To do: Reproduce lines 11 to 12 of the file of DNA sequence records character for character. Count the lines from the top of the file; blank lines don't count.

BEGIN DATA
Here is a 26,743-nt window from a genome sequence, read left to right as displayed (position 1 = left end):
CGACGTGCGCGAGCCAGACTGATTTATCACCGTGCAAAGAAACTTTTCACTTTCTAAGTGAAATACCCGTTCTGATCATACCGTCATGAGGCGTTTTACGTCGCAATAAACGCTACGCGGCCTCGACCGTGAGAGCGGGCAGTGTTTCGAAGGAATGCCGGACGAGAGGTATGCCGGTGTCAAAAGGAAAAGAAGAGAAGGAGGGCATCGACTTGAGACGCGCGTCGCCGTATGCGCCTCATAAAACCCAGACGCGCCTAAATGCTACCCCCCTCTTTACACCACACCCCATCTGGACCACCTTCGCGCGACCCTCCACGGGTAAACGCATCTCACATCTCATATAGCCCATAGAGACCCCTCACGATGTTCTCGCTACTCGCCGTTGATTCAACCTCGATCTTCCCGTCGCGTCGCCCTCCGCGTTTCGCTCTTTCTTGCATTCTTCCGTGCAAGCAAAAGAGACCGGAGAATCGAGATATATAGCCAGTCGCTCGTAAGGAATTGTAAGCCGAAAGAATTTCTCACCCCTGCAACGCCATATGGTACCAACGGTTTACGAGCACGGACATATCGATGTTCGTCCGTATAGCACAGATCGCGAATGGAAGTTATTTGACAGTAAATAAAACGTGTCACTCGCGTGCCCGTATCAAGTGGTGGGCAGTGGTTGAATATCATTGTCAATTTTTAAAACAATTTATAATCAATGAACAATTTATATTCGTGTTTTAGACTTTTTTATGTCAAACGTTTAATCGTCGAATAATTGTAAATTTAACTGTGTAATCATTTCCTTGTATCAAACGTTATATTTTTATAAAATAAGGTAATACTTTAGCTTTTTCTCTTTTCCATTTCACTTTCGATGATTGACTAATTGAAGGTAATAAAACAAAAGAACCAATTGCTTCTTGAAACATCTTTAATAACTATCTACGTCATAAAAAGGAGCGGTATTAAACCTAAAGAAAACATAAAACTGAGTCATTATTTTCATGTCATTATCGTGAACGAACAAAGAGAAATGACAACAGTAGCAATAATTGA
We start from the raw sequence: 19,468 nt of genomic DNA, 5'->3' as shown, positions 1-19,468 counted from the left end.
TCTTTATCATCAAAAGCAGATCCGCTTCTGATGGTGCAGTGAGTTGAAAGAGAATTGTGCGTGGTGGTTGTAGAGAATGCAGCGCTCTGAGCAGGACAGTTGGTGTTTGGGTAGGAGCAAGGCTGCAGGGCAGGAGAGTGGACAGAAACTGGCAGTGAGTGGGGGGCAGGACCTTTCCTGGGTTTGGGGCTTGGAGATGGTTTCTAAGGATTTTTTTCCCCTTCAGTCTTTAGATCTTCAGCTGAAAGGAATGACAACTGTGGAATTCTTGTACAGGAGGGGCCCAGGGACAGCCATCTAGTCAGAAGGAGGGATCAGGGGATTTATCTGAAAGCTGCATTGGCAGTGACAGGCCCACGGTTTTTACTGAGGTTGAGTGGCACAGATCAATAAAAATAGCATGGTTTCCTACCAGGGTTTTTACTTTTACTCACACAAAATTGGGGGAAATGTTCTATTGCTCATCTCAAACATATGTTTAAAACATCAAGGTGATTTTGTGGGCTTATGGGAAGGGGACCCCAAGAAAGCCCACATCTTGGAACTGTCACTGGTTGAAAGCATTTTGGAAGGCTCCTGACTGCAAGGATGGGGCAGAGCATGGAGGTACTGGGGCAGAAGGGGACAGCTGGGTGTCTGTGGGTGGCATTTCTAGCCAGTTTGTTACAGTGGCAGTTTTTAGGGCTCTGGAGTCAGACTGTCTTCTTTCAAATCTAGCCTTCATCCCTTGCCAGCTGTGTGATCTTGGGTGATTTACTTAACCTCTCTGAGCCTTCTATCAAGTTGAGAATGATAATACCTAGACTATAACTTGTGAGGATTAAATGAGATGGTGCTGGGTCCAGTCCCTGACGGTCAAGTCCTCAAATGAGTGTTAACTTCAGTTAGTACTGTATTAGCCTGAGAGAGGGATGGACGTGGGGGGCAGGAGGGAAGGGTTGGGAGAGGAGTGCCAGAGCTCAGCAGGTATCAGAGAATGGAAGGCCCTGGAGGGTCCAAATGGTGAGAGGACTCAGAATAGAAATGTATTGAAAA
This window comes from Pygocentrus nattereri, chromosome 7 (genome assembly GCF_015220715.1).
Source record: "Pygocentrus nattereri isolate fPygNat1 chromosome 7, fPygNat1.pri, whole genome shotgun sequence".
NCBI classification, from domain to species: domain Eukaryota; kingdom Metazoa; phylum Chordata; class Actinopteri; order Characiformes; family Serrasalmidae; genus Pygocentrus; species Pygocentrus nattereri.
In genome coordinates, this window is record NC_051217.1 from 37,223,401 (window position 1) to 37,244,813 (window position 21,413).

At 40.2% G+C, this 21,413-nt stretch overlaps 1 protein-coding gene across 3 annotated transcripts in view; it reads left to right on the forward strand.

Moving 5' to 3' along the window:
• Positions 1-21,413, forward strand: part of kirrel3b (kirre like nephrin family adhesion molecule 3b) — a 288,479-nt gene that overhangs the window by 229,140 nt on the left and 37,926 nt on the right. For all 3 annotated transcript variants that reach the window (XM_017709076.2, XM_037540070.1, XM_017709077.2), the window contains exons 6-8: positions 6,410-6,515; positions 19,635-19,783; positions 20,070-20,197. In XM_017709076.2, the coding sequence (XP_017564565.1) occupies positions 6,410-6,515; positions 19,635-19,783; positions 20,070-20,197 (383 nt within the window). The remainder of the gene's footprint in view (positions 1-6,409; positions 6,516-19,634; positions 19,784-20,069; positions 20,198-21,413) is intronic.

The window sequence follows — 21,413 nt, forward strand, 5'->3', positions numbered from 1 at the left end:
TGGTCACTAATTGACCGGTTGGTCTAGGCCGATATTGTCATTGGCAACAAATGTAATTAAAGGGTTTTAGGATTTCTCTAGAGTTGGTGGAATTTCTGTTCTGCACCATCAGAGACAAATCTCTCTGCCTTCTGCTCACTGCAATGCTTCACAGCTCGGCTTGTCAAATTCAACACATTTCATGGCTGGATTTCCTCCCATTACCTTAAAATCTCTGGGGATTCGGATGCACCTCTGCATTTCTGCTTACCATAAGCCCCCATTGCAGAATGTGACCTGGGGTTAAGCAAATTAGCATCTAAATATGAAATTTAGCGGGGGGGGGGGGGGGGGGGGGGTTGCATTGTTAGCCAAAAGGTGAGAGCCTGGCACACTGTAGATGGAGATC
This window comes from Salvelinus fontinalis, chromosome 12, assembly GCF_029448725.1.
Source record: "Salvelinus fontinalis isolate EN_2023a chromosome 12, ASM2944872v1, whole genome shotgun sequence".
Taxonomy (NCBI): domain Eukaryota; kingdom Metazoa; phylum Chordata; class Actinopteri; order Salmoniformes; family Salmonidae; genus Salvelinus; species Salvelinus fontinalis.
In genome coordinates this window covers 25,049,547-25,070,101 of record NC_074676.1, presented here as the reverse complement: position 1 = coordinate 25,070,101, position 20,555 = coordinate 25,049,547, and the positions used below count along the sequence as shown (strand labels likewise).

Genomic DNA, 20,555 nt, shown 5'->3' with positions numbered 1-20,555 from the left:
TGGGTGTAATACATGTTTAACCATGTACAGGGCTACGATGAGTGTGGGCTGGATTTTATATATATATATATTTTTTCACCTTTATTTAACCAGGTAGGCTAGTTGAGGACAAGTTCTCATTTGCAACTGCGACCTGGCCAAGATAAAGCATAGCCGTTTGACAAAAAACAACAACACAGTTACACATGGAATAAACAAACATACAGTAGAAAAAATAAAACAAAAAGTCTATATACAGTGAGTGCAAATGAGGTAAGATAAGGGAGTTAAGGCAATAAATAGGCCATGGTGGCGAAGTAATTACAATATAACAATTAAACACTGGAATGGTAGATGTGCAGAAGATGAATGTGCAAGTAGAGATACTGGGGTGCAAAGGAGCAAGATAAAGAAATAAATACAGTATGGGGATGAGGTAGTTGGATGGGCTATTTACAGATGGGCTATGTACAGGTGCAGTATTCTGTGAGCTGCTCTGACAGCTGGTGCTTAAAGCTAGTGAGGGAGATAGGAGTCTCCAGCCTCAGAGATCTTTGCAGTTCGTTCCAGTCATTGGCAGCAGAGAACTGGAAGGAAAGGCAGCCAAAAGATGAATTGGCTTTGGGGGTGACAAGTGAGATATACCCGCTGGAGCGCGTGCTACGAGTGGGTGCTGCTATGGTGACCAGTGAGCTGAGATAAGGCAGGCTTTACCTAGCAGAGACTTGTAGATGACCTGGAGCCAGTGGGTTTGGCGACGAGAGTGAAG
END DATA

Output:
• Positions 1-21,413, forward strand: part of kirrel3b (kirre like nephrin family adhesion molecule 3b) — a 288,479-nt gene that overhangs the window by 229,140 nt on the left and 37,926 nt on the right. For all 3 annotated transcript variants that reach the window (XM_017709076.2, XM_037540070.1, XM_017709077.2), the window contains exons 6-8: positions 6,410-6,515; positions 19,635-19,783; positions 20,070-20,197. In XM_017709076.2, the coding sequence (XP_017564565.1) occupies positions 6,410-6,515; positions 19,635-19,783; positions 20,070-20,197 (383 nt within the window). The remainder of the gene's footprint in view (positions 1-6,409; positions 6,516-19,634; positions 19,784-20,069; positions 20,198-21,413) is intronic.

The window sequence follows — 21,413 nt, forward strand, 5'->3', positions numbered from 1 at the left end: